I now dedicate part of my life to the final challenge – running a small charity called Hostage UK, which supports the families of hostages during a kidnap and the family and hostage post-release. We offer pastoral care, put the families in touch with others who have been through the same experience, provide them with any professional support they might need, and offer advice and guidance on how best they can cope with their experience.
When I am not running Hostage UK, I am Research and Policy Director at the Institute for Strategic Dialogue. There, I oversee our work on extremism and counter-terrorism, where – amongst other things – we have recently launched the Against Violent Extremism Network (AVE) to bring together former extremists with the survivors of violent extremist attacks to work to counter radicalization and help reintegrate extremists looking to leave their movements.
I have been reflecting on where these two worlds collide, and it strikes me that there are lessons to be learned from the reintegration of hostages and former extremists back into their family environments. I am not seeking to make light of the experiences of hostages, or draw parallels between their suffering and the choices of extremists. But if we look at the specific challenge of reintegration, there are some parallels. Here are five lessons that those looking to reintegrate former extremists could learn from our work at Hostage UK.
First, both the hostage and the family experience extreme forms of trauma. Hostages always say that their family experiences more stress than they do, because they always have the luxury of knowing whether they are alive or dead. When the hostage is released, the family is often not in a position to support fully, because they are in need of support themselves.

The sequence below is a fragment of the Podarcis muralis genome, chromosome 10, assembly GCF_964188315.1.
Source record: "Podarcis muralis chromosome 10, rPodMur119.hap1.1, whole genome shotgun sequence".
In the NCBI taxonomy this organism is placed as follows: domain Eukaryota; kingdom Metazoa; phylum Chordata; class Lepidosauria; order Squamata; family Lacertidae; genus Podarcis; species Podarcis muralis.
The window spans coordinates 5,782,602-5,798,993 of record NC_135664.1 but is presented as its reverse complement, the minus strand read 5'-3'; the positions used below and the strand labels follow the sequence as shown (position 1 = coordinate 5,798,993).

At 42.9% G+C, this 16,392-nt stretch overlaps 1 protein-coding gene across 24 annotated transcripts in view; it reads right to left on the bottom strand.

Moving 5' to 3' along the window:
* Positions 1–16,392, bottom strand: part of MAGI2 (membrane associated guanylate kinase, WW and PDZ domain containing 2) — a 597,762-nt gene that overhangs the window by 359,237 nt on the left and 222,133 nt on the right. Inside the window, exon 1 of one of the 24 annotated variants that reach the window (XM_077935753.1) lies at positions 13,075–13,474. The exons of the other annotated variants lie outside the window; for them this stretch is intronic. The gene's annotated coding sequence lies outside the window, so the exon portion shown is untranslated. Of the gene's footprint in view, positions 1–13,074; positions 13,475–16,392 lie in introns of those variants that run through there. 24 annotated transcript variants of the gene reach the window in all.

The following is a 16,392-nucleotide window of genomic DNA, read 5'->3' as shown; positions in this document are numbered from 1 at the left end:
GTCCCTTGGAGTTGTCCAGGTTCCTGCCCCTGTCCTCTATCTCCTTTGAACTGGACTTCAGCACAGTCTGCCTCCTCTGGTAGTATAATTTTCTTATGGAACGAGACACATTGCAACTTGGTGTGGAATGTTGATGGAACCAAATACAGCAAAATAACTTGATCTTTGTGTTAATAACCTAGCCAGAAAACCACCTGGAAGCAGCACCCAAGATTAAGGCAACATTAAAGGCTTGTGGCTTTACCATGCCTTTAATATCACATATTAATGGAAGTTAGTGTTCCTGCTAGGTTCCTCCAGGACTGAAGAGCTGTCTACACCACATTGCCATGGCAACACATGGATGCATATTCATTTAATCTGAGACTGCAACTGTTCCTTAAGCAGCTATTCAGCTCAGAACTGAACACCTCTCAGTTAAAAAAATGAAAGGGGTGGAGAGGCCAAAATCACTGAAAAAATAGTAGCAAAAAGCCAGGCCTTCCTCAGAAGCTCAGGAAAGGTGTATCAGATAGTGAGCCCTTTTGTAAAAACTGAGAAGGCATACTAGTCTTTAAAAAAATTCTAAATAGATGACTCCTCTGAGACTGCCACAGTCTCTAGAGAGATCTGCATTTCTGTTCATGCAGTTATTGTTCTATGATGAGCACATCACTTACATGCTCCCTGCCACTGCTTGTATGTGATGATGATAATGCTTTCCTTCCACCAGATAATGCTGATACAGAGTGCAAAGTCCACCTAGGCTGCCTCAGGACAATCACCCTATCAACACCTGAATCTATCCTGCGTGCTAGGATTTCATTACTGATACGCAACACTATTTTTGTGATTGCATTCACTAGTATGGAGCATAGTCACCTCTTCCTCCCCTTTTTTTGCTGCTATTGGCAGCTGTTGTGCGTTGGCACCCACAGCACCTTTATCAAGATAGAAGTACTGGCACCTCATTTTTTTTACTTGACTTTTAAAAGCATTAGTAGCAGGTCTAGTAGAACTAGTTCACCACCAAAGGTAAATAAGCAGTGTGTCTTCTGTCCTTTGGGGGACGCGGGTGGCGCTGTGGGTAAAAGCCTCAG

Second, the hostage and the family go through different experiences, and this can mean that they feel estranged from one another when the hostage returns.
Third, while the hostage has been away, the family has inevitably moved on. It is so often the main breadwinner who has been taken, and in their absence their wife (it is usually a female partner at home) has assumed the position of head of household, taken on responsibility for finances, and usurped the hostage’s role within the family. This can make reintegration difficult, as the hostage will not be able simply to slot back in and might feel excluded. It is mainly for this reason that there can be higher than average incidences of divorce post-release.
Fourth, the hostage may have experienced things during their captivity that they do not wish to share with their families due to a sense of shame and an inability to communicate. This only increases the sense of division between them and their family members.
Fifth, there is so often a reluctance on the part of both the former hostage and their family to accept that they might need help and support.
Applying these lessons across former hostages and former extremists may not be entirely intuitive. But it is vital to acknowledge that extremism – like kidnapping – is a human crime with a human solution, of which families must be a part. It is vital that these lessons are learned.
For more information about Hostage UK, visit our website.
Last week I was helping to run an international conference in Copenhagen run by the Institute for Strategic Dialogue on de-radicalisation and disengagement. We were working with the Danish Ministry for Integration as part of the Danish Presidency of the EU.
Bringing together a mix of policy makers, politicians, practitioners and former extremists, we looked at best practice in helping extremists to exit from their movements and ways in which policy and mainstream services, such as prisons, probation and welfare services, can assist.
I wrote a paper for the conference setting out what we know about de-radicalisation and disengagement, latest thinking, and a series of examples of good practice.